I’ve had a great response to the initial information for Ranch Dog Manners. This is going to be a 4 week class over 5 weeks for herding and non-herding dogs to work on basic obedience around livestock and farm obstacles. Cost will be $120 per dog and classes will start on Tuesday, November 15th at 4:00 and 5:15. Class is just one hour, but I guarantee that your dog will leave tired as my classes of this type are taught in stations.
Since walking on a loose leash behind the handler is very important around livestock and other farm animals that is going to be a major emphasis of this class. For those of us with herding dogs that temptation is to herd-herd-herd but through teaching group classes in herding for the last 5 years I have learned that the little things like going politely through a gate are also important and can make a strong first impression. For now and until class starts here are some simple homework assignments that you can work on at home.
Goals for Week One
Teach “clucking” as a marker. Alternatively “yes” or “click”.
Each student should learn the importance of not staring at food, stock or toys. The video below is of my Pyr Shep, Saales, who was not taught this as a young dog.
Each dog should be assessed for the best method for them to learn to walk nicely on a leash in a respectful non-pulling position. Introduce the concept of the 300 peck heeling method here.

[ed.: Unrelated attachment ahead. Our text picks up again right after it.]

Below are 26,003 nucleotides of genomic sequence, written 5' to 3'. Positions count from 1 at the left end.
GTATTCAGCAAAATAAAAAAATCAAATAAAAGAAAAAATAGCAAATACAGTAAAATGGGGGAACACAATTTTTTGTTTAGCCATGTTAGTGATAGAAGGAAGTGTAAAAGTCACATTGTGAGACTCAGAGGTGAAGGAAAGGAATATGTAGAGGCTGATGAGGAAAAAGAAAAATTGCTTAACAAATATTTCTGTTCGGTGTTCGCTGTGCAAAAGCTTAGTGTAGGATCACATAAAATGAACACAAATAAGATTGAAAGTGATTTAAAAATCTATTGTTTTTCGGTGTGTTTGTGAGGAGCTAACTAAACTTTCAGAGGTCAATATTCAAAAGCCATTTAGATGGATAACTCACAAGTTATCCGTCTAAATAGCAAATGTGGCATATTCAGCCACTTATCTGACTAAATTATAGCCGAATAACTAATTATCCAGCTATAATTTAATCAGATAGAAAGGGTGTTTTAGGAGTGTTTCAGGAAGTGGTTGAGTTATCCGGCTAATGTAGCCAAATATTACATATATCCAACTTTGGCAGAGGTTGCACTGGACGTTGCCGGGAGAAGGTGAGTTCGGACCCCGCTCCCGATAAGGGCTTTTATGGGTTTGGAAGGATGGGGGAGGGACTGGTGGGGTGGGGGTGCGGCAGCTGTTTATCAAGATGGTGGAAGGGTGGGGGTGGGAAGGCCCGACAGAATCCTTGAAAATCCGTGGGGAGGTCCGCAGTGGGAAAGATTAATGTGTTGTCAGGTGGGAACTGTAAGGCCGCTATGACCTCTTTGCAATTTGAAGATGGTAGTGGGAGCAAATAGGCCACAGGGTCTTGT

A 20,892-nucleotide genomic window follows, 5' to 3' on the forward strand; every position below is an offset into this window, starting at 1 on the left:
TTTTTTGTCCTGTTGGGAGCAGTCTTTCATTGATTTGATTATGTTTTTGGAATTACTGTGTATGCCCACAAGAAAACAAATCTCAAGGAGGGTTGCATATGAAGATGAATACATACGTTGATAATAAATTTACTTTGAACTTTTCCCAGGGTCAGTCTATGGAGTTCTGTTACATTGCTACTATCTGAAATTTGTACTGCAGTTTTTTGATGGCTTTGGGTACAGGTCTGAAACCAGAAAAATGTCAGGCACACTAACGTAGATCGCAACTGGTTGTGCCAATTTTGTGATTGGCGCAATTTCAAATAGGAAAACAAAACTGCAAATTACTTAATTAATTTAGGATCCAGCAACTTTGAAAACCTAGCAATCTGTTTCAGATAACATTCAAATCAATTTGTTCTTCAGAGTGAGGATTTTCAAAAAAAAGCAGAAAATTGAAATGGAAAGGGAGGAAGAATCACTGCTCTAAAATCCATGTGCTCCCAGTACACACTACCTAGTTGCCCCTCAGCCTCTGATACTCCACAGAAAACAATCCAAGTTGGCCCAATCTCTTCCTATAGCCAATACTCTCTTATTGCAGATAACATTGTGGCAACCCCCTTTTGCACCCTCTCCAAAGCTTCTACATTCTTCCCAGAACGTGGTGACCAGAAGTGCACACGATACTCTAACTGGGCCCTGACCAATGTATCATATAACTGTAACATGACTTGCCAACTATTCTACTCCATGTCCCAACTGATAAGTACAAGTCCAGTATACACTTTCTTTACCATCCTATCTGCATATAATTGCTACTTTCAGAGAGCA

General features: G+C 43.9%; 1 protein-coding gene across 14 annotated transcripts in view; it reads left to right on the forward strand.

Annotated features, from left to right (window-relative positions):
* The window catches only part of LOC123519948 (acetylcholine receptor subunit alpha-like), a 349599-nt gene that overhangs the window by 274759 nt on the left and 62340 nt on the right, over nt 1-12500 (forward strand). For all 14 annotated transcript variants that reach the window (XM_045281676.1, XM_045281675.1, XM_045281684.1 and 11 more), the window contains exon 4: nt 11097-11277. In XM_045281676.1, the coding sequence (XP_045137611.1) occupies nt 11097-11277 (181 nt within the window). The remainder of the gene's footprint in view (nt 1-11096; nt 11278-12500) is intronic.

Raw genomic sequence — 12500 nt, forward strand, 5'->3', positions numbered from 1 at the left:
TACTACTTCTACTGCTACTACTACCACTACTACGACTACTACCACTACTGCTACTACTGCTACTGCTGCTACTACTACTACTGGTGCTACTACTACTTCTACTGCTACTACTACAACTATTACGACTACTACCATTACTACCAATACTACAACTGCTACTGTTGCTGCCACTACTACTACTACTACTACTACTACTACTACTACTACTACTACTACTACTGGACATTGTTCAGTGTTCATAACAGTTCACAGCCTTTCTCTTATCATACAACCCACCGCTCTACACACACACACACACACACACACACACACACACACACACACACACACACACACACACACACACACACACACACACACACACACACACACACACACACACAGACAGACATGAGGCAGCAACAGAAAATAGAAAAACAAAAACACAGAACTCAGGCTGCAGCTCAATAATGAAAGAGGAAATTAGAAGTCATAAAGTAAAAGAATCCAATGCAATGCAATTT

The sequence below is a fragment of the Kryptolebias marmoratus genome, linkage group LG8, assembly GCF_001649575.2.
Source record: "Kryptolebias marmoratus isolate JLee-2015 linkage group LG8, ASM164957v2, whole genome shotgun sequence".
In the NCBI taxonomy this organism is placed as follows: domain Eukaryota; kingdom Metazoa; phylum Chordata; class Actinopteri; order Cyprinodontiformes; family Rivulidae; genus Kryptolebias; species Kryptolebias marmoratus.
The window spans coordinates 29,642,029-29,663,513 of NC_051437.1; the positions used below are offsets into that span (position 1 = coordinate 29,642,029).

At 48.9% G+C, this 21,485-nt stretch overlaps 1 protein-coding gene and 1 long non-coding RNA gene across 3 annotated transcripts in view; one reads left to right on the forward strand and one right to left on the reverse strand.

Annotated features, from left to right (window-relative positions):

Ten comes a day for something will be introduced in class to help with recalls off stock, and safety on the farm.
Where are your feet? Introduce 4 feet standing in a box and front two feet on a plate for body awareness.Find out each student’s preferred marker. (yes, good, cluck, click) Below is a 3 minute video of Rey showing how to get creative with these two behaviors.
Students start to learn how to assess when their dog’s arrousal due to distractions like stock, or other dogs is too high and they need to step back to manage the situation. The video below is of Nero as a young dog in Great Falls. The baby gosling had become separated from it’s mother and I sent Nero on an outrun to put it back. Since Nero was so calm I knew that the baby would be safe and the job would be accomplished. If he had been tugging on his leash, barking or showing other signs of arrousal this would have been a stupid thing to do.
Students should understand why games like 4 feet in a box and two feet on a plate are important to help teach dogs body awareness and to begin to reward for accurate body placement.
More details on the Concepts for Week One